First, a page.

Comic Impact! Look! Comics from 4 different publishers this week! Let’s jump right in, no dilly dally.
Buffy the Vampire Slayer #20 by Andrew Chambliss, Karl Moline, and Andy Owens [Dark Horse]
Look at this, 2 months in a row. This says a lot about this current series for anyone who’s been following this column. I love the Buffy Universe and its character and it was always frustrating when the series wasn’t staying true to itself or it swerved away from the things that I loved about it, mainly the interaction between Buffy, Xander, and Willow. Now this issue focuses mostly on Xander and him dealing with trying to figure out a way to save Dawn. This is also the last issue before the final story arc that leads to the end of season 9.
The reason that I loved this issue is because Xander is my favorite character from the Buffy world. This issue focuses on him and his time as a character in the series. The issue is a character study on Xander but not a character study in the way someone focuses on a character and shows you what he’s about but it’s an introspective on the character from the viewpoint of the character himself. I wouldn’t say he’s self analyzing himself and his actions (or sometimes lack thereof) but he’s looking at his past and knowing that’s he’s been through a lot but most of the time he was saved by either Willow or Buffy or by sheer luck. (Think of this as a sort of sequel to the Zeppo, except more serious than funny.) He hasn’t saved himself because of the skills he has and he also hasn’t saved anyone because of the lack of skill or sometimes inaction. As the character grew from the pilot episode to the current issue he’s been trapped in this whirlwind of magic and vampires and demons and all he’s wanted to do is help. Maybe not from the beginning, he had a thing for Buffy, but even despite his crush he could have run away from that and never have been part of it, but he didn’t. Xander stayed because I believe that he is a good person and like he says in the comic he wants to make a difference. Sometimes though, that’s just out of the hands of someone who is just human. Not saying being a human is bad but when you’re part of a trio and one of them is a Slayer and the other a witch, and you’re just human, what can you really do in a demonic crisis?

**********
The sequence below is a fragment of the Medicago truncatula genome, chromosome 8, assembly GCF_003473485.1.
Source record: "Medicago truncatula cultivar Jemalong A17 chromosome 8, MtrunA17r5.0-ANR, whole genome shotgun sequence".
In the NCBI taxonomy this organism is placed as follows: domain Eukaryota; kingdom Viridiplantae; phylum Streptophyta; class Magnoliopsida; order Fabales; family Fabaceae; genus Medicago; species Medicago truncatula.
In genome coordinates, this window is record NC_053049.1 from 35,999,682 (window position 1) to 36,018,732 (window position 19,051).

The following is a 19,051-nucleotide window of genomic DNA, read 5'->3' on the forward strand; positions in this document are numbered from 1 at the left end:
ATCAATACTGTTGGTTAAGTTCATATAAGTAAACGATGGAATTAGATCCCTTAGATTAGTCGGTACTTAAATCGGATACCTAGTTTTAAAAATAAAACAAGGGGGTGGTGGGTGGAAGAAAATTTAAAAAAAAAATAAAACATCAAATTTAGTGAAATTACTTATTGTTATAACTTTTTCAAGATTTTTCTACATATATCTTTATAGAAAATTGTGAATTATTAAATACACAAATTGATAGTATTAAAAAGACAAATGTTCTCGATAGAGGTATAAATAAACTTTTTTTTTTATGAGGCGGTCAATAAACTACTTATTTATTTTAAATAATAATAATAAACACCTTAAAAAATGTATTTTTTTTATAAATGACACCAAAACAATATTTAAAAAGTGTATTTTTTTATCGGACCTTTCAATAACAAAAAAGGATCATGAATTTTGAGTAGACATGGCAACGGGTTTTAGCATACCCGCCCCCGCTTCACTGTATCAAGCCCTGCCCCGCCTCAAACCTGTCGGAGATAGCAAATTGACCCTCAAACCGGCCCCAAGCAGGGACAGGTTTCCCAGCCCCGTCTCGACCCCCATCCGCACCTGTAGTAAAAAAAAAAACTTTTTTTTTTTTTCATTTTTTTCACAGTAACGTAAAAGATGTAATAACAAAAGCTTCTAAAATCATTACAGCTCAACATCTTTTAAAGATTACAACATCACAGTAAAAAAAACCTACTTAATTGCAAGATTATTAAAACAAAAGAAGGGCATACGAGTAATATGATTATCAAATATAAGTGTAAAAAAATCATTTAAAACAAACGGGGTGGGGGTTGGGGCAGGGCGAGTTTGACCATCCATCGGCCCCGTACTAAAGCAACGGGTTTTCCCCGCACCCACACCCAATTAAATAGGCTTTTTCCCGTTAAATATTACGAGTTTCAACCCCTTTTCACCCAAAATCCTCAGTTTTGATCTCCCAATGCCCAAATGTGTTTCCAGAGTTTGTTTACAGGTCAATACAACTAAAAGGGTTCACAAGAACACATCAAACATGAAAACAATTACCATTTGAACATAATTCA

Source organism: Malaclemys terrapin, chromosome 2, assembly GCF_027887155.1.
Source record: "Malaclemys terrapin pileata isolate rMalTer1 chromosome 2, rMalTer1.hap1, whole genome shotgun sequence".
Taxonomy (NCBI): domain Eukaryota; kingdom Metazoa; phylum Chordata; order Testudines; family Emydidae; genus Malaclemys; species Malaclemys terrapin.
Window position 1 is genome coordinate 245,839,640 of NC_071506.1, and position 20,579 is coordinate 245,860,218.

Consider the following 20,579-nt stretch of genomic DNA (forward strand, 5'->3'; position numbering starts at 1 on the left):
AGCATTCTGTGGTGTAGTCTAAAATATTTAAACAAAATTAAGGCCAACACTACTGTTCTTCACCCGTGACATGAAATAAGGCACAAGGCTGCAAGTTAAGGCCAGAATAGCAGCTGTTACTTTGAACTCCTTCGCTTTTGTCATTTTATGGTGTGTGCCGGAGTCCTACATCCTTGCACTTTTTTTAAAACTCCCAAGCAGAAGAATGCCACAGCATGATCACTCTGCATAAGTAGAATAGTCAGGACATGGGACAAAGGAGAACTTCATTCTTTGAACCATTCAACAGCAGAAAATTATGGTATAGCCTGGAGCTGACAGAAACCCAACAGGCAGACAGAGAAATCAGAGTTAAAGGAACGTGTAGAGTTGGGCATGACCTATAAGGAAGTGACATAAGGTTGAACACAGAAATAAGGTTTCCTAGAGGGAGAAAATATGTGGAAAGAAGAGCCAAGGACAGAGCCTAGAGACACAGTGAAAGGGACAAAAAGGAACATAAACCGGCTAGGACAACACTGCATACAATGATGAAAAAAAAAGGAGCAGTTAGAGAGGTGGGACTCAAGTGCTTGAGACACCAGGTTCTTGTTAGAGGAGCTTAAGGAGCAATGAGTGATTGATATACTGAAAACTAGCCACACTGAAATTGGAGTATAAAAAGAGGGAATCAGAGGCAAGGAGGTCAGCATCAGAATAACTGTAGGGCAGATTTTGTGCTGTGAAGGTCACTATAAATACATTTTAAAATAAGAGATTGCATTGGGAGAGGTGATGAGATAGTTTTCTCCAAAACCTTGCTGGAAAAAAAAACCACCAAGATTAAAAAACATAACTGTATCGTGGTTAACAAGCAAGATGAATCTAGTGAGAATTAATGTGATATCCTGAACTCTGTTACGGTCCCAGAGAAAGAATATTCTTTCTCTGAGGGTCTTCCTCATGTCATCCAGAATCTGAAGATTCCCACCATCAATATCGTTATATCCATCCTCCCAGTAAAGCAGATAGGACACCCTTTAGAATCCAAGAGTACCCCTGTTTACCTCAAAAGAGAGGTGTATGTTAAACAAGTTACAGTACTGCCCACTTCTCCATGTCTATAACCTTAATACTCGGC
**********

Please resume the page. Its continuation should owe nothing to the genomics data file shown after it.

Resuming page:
Xander talks about all the death he’s seen in his life Tara, Anya, Renee, Giles, and a whole bunch of others, he’s says he’s watched them die and that’s all he does is watch until something pushes you over the limit and it makes you do more than watch. This whole inner monologue was played over after Twilight/Angel killed Giles and Xander was about to kill Angel once and for all before Buffy stops him and the scene end with him saying that he has to do something so he doesn’t feel so useless. But it’s not him who finishes the sentence, it’s Buffy. Which to me a major tell in the way the Buffy sees Xander. I don’t think she meant to say that word exactly, I would have gone with helpless, but sometimes in high stress situations truth comes out and you don’t even realize it. It’s why after season 8 Xander decided that the best thing for him was to get away from this kind of life and settle down with Dawn. I think all the characters from Buffy have suffered through a lot of crap in their lives but I feel that Xander’s the only one constantly getting that crap thrown at him, on top of the feeling useless and no powers thing. He lost Renee almost immediately after confessing to liking her and starting a relationship. He was happy with Dawn and living life but after magic was cast off earth even if you didn’t see it right away this situation with Dawn was only a matter of time.